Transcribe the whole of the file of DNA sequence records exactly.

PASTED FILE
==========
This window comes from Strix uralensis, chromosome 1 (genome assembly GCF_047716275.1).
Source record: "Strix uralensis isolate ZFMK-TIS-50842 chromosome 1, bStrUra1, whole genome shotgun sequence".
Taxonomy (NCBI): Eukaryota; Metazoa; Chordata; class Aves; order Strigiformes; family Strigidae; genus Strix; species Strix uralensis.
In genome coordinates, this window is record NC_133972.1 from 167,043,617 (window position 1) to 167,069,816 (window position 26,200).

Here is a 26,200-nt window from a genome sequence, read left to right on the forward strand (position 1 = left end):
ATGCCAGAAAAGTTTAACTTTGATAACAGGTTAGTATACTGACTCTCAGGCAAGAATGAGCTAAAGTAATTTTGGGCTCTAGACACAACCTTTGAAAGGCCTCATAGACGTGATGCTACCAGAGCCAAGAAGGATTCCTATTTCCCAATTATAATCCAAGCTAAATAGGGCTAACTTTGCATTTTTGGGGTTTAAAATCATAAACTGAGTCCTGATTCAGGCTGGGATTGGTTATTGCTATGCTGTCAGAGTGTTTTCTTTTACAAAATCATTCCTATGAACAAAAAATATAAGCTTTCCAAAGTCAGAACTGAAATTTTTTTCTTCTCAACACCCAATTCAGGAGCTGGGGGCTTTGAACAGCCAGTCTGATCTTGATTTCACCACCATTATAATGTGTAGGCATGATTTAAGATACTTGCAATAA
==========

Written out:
This window comes from Strix uralensis, chromosome 1 (genome assembly GCF_047716275.1).
Source record: "Strix uralensis isolate ZFMK-TIS-50842 chromosome 1, bStrUra1, whole genome shotgun sequence".
Taxonomy (NCBI): Eukaryota; Metazoa; Chordata; class Aves; order Strigiformes; family Strigidae; genus Strix; species Strix uralensis.
In genome coordinates, this window is record NC_133972.1 from 167,043,617 (window position 1) to 167,069,816 (window position 26,200).

Here is a 26,200-nt window from a genome sequence, read left to right on the forward strand (position 1 = left end):
ATGCCAGAAAAGTTTAACTTTGATAACAGGTTAGTATACTGACTCTCAGGCAAGAATGAGCTAAAGTAATTTTGGGCTCTAGACACAACCTTTGAAAGGCCTCATAGACGTGATGCTACCAGAGCCAAGAAGGATTCCTATTTCCCAATTATAATCCAAGCTAAATAGGGCTAACTTTGCATTTTTGGGGTTTAAAATCATAAACTGAGTCCTGATTCAGGCTGGGATTGGTTATTGCTATGCTGTCAGAGTGTTTTCTTTTACAAAATCATTCCTATGAACAAAAAATATAAGCTTTCCAAAGTCAGAACTGAAATTTTTTTCTTCTCAACACCCAATTCAGGAGCTGGGGGCTTTGAACAGCCAGTCTGATCTTGATTTCACCACCATTATAATGTGTAGGCATGATTTAAGATACTTGCAATAA